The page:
Acceptance Speech by Tan Sri Francis Yeoh
First and foremost, allow me to give all honour and glory to my Lord Jesus Christ the Prince of Peace. From Him, I derive my purpose and passion to be a salt of the earth and a light of this world.
I also wish to thank the Nobel Laureates and everyone associated with this prestigious Award for this incredibly humbling experience.
In ancient times, salt is potent to generate growth as a fertiliser, but also to act as a disinfectant. Whilst light illuminates darkness.
I shudder to think that I deserve to be in the same room with distinguished men and women who have devoted their lives to shape and preserve the moral fabric of our world; and who walk in the light with considerable cost to their own wellbeing.
Which is why, I humbly salute the Nobel Laureates who embody the very best of our humanity.
I salute fellow Honourees of this Award, for ‘your’ moral courage and determination to bring dignity and hope to our world, using ethical business to transform mindsets and practices.
I also salute the many unsung heroes who champion positive change.
The world we live in worships short-termism. Our global economy is driven by instant rewards, quick fixes and unethical gains.
Political and business leaders know too little of sustainability, and lend themselves to gamble with our nations, societies and environment on an empty future.
Even the gatekeepers, the financial regulators, banking authorities, government watchdogs, those we trust to watch over us, were corrupted by short-term goals instead of long term visions.
We forget at our peril that the world was at the verge of an economic Armageddon in 2008. Had it been a total collapse of the global economy, not only would all our hard work be wiped out, its impact on the poor and disenfranchised would have been unimaginable.
But Ladies and Gentlemen, darkness is the absence of light. Not the other way around.
We always say that for this world there is still time. I disagree! I think our time is almost over.
For this reason, we desperately need good governance, the rule of law, and transparent regulatory framework in the global economy to rebuild trust and regain moral integrity. We must promote courageous and responsible leaders to high places.
And national governments will gain tremendously from following suit. Economics Nobel Laureate, Joseph Stiglitz said, “The present societal and economic problems are like festering wounds that can only be healed by exposing them to the antiseptic effects of sunlight.... We must restore the balance between the market and the state, between individualism and the community, between man and nature and between means and ends.”
Such a balance would also allow ‘good’ companies to compete and thrive. It is certainly in this healthy business environment that YTL has been able to thrive most.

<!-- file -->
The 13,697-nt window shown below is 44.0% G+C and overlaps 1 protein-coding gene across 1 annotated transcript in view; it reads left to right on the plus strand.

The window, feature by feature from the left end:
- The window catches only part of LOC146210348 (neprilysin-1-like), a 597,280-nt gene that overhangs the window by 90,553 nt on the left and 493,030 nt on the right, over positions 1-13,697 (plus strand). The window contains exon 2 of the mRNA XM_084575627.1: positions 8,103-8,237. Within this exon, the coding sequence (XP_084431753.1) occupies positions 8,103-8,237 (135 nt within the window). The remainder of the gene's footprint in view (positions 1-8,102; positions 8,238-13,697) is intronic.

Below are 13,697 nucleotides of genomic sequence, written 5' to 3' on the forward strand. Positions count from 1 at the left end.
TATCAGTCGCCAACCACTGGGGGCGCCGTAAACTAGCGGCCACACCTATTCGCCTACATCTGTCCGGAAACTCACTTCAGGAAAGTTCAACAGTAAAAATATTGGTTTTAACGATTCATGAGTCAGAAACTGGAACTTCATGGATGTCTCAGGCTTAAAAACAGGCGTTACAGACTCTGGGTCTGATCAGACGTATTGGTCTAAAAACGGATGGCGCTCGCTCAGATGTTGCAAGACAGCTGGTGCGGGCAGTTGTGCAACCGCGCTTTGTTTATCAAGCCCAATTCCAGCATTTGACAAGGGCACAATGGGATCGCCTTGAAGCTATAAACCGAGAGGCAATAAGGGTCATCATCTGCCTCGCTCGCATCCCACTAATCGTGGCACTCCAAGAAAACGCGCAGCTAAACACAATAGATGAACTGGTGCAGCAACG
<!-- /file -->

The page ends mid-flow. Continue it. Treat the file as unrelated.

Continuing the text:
The world needs to make it a little easier to walk in the light!
On the same note, I encourage businesses to flee short-termism. Do more than adopt Corporate Social Responsibility for the sake of expediency and good PR. But grow it as part of the corporate DNA and culture. Ethical business and commercially profitability do not have to be mutually exclusive. I know my illustrious fellow Honourees in this room would agree with me.
YTL’s own story is a testament of how we have been repeatedly rewarded by being a force for good.
Next month, YTL will be introducing in Malaysia, and for the first time in the world, the fourth generation 4G nationwide mobile internet network, with voice.
The internet is invented by the people and for the people. We are in the process of introducing a digital superhighway that will not only bridge the gap between urban and rural communities, but help unleash the talents and potential of Malaysians. By offering our network at a nominal cost, we will dramatically increase broadband penetration. We all know that a 10% increase in high-speed broadband penetration will lead to 1.3% increase in GDP.
We certainly hope to transplant this goodness globally.
Being a force for good is not a zero-sum game. Not being so is.
It is a zero-sum game that nearly 50% of the world’s population – almost 3 billion people – live on less than $2 a day. That 840 million suffer from hunger.
It is a zero-sum game that 10 million children die every year from easily preventable diseases, that one billion people still lack access to sanitation, and one billion adults remaining illiterate.
It is a zero-sum game that the richest 20% of the world’s population own 77% of the world’s wealth while the poorest 20% own 1.4%.
And it is a zero-sum game to allow evil to triumph and for good men and women to sit back and do nothing.
I thank the Lord that this day, in this room, we have movers and shakers who love humanity and have given themselves to the good of others.
I am incredibly humbled yet uplifted to be here with all of you and to say, with dignity and courage that we are not in the zero-sum game.
Once again, thank you for this profoundly meaningful accolade.
Thank you and God bless all of you.
Speech by Tan Sri (Dr) Francis Yeoh
Managing Director of YTL Corp
The Oslo Business for Peace Award
18 October 2010